To the V&A for a Sunday afternoon screening of an archival recording of Michael Grandage’s 2004-05 production of Schiller’s Don Carlos. This came courtesy of the invaluable National Video Archive of Performance, which for the past twenty years has been making high-quality recordings of major theatre productions for the future use of researchers and historians – and for limited but perfectly achievable access by the rest of us. To celebrate its birthday. the NVAP has organised a rare series of public showings (see below). A fortnight back Trevor Nunn introduced his 2004 Old Vic Hamlet with Ben Whishaw and Imogen Stubbs, and last Sunday Gregory Doran spoke before the NVAP’s recording of his recent RSC production of Cardenio. Don Carlos was compelling, and fascinating in all sorts of ways, not least for its echoes as theatre-on-screen of a now-lost form of theatre-on-television. read more »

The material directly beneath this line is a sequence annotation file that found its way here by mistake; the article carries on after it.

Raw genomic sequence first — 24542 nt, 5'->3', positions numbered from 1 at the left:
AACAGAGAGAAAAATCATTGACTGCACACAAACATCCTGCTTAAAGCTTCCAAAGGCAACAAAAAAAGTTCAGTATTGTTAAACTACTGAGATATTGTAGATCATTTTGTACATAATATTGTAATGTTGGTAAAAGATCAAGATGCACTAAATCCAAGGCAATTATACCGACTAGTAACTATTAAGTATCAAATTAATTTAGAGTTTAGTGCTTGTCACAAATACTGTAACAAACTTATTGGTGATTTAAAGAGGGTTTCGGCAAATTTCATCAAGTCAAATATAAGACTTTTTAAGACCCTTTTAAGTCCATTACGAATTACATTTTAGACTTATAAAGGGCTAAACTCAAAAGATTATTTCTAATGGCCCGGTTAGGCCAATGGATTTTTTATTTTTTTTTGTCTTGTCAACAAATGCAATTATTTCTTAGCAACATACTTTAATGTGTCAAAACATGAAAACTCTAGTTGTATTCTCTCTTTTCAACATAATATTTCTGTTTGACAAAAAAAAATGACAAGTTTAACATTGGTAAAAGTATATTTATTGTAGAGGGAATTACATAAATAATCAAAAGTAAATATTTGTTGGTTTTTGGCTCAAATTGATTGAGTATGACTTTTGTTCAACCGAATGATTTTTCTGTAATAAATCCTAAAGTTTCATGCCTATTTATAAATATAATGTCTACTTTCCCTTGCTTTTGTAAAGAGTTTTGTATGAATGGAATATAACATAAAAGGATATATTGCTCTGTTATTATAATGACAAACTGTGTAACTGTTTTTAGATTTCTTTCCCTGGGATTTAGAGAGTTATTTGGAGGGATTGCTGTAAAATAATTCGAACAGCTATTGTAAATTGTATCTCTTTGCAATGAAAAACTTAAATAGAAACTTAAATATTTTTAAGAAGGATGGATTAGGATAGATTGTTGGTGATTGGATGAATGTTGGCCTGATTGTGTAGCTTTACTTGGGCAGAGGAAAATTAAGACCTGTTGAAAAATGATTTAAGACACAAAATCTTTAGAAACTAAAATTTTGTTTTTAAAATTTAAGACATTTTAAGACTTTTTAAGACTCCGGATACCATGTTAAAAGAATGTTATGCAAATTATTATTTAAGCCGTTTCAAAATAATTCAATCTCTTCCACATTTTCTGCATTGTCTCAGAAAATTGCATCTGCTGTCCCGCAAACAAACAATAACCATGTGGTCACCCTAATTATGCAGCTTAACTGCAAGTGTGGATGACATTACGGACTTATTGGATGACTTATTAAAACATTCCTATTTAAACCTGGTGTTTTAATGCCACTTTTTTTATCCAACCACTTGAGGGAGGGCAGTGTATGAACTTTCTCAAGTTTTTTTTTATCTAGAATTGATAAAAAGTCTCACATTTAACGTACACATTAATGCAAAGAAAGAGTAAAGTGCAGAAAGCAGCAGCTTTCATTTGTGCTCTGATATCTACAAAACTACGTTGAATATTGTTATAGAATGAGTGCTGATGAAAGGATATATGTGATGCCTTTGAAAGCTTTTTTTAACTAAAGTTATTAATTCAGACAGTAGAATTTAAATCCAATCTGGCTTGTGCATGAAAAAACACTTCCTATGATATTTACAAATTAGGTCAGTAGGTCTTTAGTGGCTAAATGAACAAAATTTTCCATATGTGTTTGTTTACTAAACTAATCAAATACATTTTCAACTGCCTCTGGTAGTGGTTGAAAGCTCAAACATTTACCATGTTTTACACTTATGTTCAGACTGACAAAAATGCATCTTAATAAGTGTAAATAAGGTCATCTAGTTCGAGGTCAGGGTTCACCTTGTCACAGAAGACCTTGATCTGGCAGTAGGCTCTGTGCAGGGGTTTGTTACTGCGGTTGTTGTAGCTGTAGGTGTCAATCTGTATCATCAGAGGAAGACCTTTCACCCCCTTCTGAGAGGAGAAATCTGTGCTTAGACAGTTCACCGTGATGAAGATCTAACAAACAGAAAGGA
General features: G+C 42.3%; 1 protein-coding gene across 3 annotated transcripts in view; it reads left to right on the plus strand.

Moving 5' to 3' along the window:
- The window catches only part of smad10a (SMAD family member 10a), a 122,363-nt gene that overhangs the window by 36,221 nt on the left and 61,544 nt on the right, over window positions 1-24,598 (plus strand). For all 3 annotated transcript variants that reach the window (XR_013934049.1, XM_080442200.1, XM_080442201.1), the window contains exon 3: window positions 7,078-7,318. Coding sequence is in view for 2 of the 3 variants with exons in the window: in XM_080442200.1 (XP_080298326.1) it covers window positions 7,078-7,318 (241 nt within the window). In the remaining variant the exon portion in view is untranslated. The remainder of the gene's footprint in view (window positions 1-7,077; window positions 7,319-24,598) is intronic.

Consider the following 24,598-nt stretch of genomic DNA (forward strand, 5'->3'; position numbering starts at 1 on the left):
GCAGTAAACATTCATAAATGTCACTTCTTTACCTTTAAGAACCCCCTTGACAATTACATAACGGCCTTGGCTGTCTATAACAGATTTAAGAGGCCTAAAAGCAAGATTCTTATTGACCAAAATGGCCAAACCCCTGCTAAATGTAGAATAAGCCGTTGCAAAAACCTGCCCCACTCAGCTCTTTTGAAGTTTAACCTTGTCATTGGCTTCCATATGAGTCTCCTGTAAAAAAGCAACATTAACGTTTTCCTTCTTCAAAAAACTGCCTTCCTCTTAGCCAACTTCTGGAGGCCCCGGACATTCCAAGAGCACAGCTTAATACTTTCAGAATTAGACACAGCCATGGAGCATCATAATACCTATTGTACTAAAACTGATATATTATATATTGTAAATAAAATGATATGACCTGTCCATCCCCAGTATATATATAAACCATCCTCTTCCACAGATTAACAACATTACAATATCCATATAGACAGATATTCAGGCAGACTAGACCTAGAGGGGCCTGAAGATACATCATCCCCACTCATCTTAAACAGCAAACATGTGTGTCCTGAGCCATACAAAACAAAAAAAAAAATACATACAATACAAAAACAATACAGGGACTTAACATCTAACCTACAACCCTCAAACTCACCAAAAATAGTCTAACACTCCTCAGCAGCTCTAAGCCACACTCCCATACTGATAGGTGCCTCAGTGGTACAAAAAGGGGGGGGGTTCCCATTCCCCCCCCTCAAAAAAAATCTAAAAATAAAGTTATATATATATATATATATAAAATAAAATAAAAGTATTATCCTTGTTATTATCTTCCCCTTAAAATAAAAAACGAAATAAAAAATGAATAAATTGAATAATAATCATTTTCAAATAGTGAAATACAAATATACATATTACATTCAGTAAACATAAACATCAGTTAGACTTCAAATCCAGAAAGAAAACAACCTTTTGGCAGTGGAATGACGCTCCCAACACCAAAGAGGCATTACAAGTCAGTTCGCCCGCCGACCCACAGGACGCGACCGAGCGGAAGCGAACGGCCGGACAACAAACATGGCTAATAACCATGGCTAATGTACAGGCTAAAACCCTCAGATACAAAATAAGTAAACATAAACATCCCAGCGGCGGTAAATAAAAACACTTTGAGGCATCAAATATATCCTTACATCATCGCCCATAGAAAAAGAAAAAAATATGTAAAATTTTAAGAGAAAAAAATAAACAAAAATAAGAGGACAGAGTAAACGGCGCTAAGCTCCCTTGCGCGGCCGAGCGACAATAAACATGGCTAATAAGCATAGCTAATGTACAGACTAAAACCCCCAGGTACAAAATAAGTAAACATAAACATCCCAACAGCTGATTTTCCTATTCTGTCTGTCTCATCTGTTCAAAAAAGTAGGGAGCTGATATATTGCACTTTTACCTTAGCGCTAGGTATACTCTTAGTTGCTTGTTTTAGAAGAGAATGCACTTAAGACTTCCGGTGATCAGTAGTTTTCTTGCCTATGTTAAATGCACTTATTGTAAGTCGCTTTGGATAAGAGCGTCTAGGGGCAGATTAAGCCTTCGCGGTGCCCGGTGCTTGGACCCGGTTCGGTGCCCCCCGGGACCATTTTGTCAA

So why is Randall Wright’s 90-minute documentary Lucian Freud: Painted Life (on iPlayer until 25 February) the BBC’s best film about a visual artist for many a year? The compelling subject helps of course, as do the remarkable and mysterious paintings. Many of the interviewees speak movingly about their complex relationships with the late painter. The thoughtful script is honest about its subject’s private lives, but this never pitches over into prurience. (Randall Wright discusses the filming in an interesting BBC blog post here.) There is also an intelligence about the way the Freud’s paintings and drawings are used, as well as the relatively few (but almost all exceptional) photographs that exist of the artist. (Astonishing home movie footage features Lucian with his grandfather Sigmund.) Many of the artworks (and the photographs) are returned to, sometimes several times, and on each occasion we are prompted to see something fresh. And all of this – the people and the paintings – comes across so much more powerfully and so much more openly because the film, driven by a sensitive narration and the smart use of on-screen quotes from Freud, is focussed on its subject and not (as @AnnaBrk pointed out on Twitter) on the antics of an on-screen presenter. Bravo.